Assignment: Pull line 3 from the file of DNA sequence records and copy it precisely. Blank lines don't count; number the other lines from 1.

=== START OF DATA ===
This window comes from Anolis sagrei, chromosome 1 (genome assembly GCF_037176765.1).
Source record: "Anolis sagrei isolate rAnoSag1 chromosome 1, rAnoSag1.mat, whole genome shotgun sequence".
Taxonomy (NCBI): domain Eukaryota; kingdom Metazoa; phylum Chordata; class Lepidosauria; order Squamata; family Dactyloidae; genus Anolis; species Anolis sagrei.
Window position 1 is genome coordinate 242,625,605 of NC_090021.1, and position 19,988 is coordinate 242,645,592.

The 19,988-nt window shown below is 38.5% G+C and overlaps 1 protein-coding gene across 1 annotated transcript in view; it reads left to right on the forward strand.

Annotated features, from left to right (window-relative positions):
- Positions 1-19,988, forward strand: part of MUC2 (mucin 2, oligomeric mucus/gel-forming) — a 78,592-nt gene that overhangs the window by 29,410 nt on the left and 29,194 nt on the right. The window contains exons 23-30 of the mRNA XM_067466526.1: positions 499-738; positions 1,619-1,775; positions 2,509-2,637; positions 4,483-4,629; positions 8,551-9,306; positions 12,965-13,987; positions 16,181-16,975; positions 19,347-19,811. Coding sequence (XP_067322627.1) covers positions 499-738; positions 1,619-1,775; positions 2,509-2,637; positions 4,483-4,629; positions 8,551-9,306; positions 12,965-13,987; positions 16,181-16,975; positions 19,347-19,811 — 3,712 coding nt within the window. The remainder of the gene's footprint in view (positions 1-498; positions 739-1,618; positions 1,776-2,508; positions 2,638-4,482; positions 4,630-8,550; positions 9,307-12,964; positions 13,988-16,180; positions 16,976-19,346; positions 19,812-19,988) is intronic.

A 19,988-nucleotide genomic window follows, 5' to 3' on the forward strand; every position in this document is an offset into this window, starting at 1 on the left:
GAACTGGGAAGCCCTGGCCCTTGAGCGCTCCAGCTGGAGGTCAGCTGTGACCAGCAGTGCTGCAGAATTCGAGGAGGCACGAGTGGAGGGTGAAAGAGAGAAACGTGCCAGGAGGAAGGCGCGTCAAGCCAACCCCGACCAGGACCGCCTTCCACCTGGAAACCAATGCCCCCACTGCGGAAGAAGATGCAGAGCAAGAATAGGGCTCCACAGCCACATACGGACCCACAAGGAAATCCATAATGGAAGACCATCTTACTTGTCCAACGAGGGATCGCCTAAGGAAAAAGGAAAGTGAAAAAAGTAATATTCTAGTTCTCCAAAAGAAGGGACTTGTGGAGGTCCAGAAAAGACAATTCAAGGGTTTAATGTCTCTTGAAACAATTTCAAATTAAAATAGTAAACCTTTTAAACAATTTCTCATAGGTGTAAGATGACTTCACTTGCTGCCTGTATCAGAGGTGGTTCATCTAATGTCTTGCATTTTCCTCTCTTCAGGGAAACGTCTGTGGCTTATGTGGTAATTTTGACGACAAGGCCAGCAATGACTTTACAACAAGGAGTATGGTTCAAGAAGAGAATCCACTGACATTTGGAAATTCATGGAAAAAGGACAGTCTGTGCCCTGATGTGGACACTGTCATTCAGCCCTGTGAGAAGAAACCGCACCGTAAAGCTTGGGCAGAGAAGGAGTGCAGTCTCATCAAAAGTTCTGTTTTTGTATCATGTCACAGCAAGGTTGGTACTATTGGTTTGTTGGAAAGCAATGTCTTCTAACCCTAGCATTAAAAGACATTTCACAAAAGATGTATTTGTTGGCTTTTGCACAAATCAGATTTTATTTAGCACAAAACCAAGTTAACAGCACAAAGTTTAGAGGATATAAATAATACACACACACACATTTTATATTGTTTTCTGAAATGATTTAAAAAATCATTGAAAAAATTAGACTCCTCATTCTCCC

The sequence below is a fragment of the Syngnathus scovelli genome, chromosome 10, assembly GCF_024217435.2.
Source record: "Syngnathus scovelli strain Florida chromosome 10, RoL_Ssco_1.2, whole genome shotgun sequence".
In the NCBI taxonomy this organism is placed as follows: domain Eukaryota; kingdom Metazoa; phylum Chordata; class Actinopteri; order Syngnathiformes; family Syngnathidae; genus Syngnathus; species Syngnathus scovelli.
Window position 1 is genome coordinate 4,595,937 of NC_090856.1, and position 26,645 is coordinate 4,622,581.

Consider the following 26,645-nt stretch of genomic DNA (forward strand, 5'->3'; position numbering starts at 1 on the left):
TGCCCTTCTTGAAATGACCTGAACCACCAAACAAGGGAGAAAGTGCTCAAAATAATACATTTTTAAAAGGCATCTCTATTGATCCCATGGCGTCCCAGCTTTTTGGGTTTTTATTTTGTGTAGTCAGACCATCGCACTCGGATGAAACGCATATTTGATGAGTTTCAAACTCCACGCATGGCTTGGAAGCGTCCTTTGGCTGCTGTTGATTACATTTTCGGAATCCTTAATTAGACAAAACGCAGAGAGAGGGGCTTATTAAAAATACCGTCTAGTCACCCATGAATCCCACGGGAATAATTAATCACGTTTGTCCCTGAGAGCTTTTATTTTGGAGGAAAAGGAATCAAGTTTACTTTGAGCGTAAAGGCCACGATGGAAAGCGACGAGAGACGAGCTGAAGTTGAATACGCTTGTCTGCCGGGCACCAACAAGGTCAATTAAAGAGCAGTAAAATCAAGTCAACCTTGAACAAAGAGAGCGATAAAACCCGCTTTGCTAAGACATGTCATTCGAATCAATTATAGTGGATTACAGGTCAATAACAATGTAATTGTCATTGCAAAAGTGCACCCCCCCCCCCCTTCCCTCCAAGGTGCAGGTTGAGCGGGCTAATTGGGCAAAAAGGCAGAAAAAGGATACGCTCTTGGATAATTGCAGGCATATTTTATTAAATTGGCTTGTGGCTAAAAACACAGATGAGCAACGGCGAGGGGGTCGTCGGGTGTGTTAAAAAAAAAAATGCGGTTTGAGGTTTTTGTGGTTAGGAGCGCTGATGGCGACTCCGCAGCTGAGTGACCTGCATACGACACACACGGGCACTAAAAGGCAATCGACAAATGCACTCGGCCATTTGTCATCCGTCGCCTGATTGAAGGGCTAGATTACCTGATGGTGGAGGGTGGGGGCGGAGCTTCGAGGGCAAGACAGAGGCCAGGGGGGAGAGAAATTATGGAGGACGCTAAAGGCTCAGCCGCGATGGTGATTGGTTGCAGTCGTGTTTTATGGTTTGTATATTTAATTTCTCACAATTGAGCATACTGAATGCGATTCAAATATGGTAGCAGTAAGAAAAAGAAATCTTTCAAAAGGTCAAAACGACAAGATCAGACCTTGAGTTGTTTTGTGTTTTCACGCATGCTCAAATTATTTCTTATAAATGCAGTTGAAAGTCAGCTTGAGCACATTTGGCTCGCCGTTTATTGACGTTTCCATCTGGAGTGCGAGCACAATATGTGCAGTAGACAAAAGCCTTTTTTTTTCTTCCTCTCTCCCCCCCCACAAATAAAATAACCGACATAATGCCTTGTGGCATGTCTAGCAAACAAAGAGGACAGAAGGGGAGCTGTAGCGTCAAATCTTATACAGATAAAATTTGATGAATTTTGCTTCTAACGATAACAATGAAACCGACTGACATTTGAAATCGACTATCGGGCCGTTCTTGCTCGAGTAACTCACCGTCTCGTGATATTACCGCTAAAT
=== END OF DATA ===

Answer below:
Taxonomy (NCBI): domain Eukaryota; kingdom Metazoa; phylum Chordata; class Lepidosauria; order Squamata; family Dactyloidae; genus Anolis; species Anolis sagrei.